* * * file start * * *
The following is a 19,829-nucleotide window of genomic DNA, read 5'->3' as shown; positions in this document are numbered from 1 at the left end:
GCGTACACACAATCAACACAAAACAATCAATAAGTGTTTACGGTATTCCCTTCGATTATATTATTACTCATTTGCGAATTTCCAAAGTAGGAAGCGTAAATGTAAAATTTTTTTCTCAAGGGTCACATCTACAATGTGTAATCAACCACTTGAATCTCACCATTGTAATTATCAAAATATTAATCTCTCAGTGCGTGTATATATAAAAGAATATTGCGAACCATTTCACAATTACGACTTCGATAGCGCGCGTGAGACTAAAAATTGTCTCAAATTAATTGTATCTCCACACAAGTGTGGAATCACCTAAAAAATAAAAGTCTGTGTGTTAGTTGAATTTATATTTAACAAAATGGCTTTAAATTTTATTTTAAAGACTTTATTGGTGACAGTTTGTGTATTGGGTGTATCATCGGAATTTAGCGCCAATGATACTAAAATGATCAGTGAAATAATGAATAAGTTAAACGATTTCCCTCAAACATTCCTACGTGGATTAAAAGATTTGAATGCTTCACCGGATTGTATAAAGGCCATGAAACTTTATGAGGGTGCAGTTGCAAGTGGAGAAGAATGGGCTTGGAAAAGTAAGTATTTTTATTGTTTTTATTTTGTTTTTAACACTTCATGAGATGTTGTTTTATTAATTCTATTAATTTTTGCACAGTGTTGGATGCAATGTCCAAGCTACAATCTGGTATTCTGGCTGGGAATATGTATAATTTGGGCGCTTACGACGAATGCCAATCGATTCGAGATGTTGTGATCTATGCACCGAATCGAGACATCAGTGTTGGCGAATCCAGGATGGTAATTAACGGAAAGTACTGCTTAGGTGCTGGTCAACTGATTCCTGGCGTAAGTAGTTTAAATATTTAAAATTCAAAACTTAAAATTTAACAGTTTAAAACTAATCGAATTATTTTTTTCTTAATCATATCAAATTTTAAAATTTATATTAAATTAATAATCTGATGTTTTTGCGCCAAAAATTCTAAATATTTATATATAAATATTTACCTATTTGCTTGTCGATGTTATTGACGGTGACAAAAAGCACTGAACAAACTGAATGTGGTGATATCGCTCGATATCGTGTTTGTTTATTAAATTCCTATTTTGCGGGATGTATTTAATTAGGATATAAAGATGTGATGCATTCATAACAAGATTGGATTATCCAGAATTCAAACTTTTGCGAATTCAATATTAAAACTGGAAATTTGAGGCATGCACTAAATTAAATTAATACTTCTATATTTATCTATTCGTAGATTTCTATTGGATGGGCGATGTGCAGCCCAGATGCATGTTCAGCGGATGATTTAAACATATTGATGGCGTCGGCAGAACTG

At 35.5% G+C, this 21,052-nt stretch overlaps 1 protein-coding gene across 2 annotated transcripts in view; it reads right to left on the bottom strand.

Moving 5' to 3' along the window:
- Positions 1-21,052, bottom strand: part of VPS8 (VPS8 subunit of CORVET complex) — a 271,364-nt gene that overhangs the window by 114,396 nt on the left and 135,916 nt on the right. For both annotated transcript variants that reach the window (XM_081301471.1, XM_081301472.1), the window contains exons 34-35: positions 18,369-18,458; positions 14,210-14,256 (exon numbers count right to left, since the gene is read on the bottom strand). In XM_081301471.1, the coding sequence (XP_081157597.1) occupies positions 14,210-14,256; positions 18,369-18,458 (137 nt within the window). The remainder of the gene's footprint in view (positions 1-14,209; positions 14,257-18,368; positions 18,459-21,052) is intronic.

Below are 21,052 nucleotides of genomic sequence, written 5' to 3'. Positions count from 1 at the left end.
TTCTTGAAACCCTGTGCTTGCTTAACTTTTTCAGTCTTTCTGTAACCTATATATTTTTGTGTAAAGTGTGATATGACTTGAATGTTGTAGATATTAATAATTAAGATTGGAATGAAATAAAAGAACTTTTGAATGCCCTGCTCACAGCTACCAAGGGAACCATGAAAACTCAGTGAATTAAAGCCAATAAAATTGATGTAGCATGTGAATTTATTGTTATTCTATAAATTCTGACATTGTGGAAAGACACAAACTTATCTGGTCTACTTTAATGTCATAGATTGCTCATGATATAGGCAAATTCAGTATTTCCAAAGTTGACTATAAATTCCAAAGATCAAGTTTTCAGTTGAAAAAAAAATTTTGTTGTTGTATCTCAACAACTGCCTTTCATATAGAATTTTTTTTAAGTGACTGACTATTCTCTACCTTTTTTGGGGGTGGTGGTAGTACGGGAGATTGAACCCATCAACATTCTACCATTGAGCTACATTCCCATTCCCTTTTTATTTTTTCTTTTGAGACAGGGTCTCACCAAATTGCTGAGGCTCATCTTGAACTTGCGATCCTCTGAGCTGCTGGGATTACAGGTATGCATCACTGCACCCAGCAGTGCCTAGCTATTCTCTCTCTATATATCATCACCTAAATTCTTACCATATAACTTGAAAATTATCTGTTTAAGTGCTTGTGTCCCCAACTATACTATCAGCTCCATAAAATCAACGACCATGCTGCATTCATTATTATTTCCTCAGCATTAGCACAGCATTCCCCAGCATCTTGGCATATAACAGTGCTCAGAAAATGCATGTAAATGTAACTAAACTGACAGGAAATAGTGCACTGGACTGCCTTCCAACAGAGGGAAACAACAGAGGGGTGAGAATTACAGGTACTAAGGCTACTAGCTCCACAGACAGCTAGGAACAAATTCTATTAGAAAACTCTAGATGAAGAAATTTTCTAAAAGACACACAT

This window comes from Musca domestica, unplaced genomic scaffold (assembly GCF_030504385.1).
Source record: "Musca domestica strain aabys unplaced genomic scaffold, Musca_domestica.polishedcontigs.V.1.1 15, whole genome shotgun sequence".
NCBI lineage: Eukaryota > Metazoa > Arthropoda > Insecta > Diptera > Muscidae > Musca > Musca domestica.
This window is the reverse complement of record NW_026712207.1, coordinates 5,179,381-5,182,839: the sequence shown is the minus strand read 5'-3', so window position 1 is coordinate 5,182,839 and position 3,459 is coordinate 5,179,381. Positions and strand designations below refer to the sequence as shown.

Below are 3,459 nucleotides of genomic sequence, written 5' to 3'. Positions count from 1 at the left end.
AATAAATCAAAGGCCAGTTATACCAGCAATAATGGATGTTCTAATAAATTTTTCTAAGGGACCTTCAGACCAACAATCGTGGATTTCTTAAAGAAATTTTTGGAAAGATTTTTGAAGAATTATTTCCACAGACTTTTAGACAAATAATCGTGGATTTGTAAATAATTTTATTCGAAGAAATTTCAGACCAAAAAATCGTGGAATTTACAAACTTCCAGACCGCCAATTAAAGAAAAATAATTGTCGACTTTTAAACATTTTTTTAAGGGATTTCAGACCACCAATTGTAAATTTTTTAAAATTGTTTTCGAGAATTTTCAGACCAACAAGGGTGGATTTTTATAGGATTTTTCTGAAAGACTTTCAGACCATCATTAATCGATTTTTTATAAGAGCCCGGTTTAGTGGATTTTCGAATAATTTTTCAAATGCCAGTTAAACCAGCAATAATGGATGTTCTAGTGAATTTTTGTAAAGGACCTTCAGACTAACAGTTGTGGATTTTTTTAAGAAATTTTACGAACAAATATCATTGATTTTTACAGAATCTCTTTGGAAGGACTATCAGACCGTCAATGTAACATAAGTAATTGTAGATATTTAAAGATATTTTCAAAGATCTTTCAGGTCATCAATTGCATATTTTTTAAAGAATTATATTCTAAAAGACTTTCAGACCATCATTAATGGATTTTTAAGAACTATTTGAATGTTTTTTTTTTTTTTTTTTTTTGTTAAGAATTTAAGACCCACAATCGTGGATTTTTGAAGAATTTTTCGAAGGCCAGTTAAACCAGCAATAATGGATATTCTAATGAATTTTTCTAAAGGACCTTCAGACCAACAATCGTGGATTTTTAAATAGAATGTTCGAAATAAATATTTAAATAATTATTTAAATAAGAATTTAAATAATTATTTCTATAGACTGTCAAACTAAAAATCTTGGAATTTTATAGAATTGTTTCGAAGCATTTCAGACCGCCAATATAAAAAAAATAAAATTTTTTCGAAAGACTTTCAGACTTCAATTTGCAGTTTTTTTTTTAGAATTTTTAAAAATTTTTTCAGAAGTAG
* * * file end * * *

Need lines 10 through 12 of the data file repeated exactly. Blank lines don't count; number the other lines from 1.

NCBI lineage: Eukaryota > Metazoa > Arthropoda > Insecta > Diptera > Muscidae > Musca > Musca domestica.
This window is the reverse complement of record NW_026712207.1, coordinates 5,179,381-5,182,839: the sequence shown is the minus strand read 5'-3', so window position 1 is coordinate 5,182,839 and position 3,459 is coordinate 5,179,381. Positions and strand designations below refer to the sequence as shown.

Below are 3,459 nucleotides of genomic sequence, written 5' to 3'. Positions count from 1 at the left end.